Monday, September 25, 2006


As a long-time fan of Anthony Horowitz's Alex Rider series, I was always going to approach this with mixed feelings. Excitement, certainly, but also trepidation. Because if anybody destroys my Alex, I swear to god I'll...


It comes as a relief that director Geoffrey Sax (the interminable 'White Noise') manages his material quite well. He lays the necessary groundwork (and there is a LOT of it, being the first book) in a way that is exciting instead of tedious and perfunctory, and he sticks enough quality action sequences in to drive the plot along, even though there is the occasional sense that we're stuck in a gyroscope after eating four hotdogs and milkshake, the camera moves are so erratic and vertiginous.

The script is reasonable enough, though Anthony Horowitz is a better author than he is a screenwriter. On the upside, it adds a bit of a personal touch, and calms down the rabidity that could result when fans realise just how much the story has been butchered. Whole scenes have been taken out or transformed, and even some of the character names are different (villian Herod Sayle becomes Darrius Sayle, and is American instead of Lebanese). Still, Alex's (Alex Pettyfer) adolescent spy stuff is believable and heartfelt, just what we'd expect from a boy who discovers his uncle is a spy and has been killed (a brilliant opening sequence starring Ewan McGregor), not to mention that he himself has been secretly trained all his life to take over the job.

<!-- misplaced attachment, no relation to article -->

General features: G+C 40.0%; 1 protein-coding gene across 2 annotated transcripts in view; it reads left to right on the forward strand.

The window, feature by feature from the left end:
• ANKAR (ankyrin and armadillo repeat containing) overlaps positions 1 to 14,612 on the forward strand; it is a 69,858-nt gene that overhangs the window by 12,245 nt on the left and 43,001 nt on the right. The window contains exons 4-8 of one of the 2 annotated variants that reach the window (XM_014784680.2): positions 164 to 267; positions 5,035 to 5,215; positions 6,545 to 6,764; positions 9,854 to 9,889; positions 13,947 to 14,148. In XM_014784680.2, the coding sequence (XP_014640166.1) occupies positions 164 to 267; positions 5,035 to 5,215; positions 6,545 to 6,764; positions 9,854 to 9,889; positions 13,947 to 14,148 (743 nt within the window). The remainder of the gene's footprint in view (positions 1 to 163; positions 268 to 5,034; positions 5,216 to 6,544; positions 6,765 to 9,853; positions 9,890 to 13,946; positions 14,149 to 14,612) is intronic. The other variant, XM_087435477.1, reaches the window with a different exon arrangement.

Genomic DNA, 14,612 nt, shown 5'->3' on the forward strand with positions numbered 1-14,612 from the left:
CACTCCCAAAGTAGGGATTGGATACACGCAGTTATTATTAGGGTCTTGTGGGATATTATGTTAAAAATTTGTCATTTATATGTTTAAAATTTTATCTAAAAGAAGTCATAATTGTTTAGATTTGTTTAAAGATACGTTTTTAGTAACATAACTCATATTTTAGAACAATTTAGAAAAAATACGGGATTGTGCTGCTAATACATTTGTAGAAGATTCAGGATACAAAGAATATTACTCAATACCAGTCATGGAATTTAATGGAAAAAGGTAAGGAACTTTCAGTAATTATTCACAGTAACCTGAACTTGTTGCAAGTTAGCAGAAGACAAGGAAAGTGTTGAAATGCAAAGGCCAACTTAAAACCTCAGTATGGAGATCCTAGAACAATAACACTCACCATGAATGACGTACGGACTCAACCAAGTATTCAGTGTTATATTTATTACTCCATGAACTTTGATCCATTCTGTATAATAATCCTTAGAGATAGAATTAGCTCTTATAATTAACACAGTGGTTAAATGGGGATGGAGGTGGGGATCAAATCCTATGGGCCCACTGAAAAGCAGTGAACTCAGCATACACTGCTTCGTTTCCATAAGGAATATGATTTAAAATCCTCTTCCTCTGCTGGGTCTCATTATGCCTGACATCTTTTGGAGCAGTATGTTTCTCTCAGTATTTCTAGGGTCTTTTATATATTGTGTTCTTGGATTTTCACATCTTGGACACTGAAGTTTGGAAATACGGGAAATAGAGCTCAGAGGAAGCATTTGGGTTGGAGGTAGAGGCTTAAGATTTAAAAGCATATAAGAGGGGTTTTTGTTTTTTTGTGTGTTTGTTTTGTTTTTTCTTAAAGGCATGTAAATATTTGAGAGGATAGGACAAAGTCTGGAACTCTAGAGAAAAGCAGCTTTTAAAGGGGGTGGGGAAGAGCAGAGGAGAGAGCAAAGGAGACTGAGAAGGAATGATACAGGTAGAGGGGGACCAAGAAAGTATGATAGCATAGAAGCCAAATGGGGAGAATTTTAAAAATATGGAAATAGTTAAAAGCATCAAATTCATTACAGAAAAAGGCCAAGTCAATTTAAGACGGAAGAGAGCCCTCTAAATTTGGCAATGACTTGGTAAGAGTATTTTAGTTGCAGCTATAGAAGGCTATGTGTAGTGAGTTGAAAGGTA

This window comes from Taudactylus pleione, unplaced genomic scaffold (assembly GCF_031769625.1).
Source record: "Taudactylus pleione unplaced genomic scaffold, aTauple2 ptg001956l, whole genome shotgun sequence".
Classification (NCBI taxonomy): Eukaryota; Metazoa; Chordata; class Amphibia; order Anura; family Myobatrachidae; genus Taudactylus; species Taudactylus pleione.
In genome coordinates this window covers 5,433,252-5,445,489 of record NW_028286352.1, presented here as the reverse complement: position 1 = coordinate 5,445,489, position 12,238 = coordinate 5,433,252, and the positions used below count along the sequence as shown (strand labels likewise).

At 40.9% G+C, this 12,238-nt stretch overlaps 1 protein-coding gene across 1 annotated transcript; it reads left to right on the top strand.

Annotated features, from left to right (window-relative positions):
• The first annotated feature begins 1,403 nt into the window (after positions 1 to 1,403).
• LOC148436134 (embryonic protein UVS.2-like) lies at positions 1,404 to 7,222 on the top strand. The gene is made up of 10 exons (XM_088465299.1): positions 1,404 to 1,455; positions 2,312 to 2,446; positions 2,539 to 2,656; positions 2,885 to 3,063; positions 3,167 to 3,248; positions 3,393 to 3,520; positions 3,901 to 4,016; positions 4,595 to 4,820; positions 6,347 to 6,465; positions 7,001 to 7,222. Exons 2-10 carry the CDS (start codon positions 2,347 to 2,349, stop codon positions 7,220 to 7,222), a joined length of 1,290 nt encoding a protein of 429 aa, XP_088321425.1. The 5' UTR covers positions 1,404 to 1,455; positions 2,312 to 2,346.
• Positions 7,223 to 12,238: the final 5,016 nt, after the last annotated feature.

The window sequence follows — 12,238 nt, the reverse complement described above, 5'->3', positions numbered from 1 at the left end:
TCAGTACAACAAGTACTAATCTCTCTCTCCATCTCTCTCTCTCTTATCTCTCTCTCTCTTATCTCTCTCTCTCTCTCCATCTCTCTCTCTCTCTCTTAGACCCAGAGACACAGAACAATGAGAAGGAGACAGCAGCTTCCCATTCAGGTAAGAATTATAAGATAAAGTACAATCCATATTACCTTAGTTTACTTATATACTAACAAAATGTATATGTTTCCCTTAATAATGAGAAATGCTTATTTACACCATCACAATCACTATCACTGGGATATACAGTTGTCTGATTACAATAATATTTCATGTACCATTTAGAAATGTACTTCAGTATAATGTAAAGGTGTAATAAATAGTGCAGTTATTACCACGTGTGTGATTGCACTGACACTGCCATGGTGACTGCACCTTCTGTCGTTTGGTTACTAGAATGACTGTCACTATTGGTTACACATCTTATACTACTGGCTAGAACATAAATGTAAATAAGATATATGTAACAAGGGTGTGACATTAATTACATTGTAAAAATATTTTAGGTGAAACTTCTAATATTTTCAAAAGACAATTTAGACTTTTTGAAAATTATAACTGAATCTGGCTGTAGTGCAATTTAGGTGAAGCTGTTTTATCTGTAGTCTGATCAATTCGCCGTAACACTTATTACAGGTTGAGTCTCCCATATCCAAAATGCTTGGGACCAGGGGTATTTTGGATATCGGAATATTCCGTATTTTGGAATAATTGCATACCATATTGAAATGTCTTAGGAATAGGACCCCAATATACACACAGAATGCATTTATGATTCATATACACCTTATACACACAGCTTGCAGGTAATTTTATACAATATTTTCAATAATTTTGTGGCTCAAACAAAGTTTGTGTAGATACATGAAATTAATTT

The film falls flat, though, when it tries to be a little too cool for its own good. It comes off as a little too contemprary and disposable - hardly a work that will endure for years to come - rather something that'll keep fourteen year old boys entertained for a few hours. The use of music by the Gorillaz and Kaiser Chiefs may make the audience exclaim 'hey! I know that song!' but it feels too commercial and brings down the quite serious and dark tone of the story. The cast of Britain's finest (Bill Nighy, Robbie Coltrane, Andy Serkis, et al) lift it up where it falters and their delivery of the snappy, clever lines is a delight.

A good film, but not quite satisfying, though it'll keep its target audience captivated for a little while. And it's a shame because while what's there is a great night out at the movies, it could have been so much more.

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